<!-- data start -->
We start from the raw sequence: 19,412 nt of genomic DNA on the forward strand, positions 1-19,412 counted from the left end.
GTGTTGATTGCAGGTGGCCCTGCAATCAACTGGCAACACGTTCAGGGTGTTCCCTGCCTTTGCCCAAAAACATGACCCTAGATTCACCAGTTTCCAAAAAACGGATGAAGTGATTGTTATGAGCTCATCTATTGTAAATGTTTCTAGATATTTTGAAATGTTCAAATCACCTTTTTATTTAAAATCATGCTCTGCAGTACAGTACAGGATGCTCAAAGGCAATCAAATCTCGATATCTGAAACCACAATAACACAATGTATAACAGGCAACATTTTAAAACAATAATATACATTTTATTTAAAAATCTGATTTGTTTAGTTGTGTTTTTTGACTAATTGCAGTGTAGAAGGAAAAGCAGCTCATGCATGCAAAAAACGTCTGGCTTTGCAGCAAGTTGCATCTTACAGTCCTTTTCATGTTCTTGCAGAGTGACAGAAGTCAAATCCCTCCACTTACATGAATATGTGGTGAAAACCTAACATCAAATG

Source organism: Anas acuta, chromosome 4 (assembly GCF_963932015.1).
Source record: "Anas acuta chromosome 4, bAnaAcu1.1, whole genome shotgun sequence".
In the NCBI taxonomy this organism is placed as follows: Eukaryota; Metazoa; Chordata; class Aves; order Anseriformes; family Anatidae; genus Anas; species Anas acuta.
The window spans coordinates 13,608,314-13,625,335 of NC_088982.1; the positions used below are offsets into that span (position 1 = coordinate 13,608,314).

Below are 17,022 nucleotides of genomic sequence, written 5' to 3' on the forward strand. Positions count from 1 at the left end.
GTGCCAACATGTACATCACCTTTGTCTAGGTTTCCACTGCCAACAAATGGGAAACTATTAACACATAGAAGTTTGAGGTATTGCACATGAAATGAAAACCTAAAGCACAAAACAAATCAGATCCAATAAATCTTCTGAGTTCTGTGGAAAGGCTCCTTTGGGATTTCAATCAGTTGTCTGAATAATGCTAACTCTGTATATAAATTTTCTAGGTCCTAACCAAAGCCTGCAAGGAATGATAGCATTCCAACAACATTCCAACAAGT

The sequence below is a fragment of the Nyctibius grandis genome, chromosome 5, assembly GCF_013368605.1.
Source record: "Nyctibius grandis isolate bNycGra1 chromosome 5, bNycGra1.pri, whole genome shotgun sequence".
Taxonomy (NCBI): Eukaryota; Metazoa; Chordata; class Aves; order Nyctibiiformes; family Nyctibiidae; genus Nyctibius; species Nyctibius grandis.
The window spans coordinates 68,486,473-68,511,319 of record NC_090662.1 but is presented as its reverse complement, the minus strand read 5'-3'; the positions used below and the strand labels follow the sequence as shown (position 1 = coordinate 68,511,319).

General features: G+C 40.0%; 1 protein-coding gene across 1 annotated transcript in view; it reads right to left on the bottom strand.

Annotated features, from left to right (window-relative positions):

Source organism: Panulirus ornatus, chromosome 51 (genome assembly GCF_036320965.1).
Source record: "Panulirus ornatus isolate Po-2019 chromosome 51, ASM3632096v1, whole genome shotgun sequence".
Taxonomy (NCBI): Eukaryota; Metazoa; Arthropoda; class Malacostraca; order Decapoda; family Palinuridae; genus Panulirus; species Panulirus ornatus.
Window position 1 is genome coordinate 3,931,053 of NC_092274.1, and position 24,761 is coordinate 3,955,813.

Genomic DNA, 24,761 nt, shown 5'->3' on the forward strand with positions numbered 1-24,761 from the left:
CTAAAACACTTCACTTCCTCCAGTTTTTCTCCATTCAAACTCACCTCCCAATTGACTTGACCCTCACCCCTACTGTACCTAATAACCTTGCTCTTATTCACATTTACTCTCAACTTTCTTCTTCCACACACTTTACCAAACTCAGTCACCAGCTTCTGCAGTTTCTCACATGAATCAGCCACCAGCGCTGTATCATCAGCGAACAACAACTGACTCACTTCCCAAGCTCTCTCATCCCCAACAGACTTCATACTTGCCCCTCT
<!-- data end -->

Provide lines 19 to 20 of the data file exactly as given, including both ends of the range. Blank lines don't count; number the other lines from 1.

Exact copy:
Genomic DNA, 24,761 nt, shown 5'->3' on the forward strand with positions numbered 1-24,761 from the left:
CTAAAACACTTCACTTCCTCCAGTTTTTCTCCATTCAAACTCACCTCCCAATTGACTTGACCCTCACCCCTACTGTACCTAATAACCTTGCTCTTATTCACATTTACTCTCAACTTTCTTCTTCCACACACTTTACCAAACTCAGTCACCAGCTTCTGCAGTTTCTCACATGAATCAGCCACCAGCGCTGTATCATCAGCGAACAACAACTGACTCACTTCCCAAGCTCTCTCATCCCCAACAGACTTCATACTTGCCCCTCT